“It’s not who you are that holds you back; it’s who you think you’re not.” -Unknown
I know this may seem obvious, but I recently realized I have the most confidence in the things that I do most frequently.
For example, I write every day—and I have a lot of confidence in my ability to help people through my words. I identify myself as a writer, which goes a long way in motivating me to do this consistently and passionately.
I feel less confident when it comes to the business side of things—negotiating the contract for my next book, for example. I frequently reinforce to myself that I’m not a businesswoman; and as a result, I rarely think or act like one.
While a part of me enjoys not focusing on money, I also realize we all need money to live, and there’s a lot of good we can do with our earnings, for ourselves and other people.
Just recently, my friend Emmanuel wrote a blog post about receiving a generous financial gift from a client, and then passing it on to a friend in need.
When I read something like, I’m reminded that my restrictive thinking not only limits my own financial stability; it also impacts my ability to give to others, whether I do that directly, or through my capacity to continually invest in this site.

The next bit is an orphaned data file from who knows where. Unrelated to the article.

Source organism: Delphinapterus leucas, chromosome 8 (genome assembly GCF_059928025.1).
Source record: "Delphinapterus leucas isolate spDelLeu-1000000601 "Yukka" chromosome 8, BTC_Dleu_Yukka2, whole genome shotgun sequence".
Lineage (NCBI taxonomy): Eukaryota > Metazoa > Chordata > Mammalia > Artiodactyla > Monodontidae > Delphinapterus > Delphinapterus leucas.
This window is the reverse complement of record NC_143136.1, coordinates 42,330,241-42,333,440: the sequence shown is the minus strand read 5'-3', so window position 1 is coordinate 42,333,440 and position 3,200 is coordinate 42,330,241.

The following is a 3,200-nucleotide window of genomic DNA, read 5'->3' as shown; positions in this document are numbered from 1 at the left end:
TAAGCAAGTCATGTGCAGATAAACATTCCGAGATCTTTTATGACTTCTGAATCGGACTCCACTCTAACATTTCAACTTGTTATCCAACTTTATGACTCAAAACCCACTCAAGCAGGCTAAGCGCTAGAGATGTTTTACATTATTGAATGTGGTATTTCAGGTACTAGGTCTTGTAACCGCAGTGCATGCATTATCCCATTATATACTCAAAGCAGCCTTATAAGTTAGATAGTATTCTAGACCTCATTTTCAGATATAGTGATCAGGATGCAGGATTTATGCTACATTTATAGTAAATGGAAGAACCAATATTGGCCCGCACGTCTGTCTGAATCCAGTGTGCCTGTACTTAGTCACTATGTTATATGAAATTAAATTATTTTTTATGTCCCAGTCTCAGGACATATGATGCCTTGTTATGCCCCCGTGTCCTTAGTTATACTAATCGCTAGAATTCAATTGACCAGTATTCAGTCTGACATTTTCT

Right then I realized:
Confidence doesn’t only come from knowing who we think we are, and what we can do well; it also comes from believing in who we can become and what we can do better.
We’re best able to do this if we consciously choose to see ourselves differently, and then act on that vision a little every day.
For me, this means recognizing when I’m limiting possibilities by thinking, “I’m a writer—this isn’t for me,” and instead proactively choosing to create new opportunities, guided by the belief, “I’m a visionary, and there’s no limit to what I can create.”
It’s a tiny shift in thinking that can make a profound difference. It’s amazing how simply adjusting our self-perception can dramatically impact our confidence and potential.
We get to decide what we do, create, and become in this life. But that means we need to be willing to ask ourselves: What’s the impact I’d like to make, how do I need to evolve to do that, and what steps can I take to enable that, today and every day?
Photo by Andrew Girdwood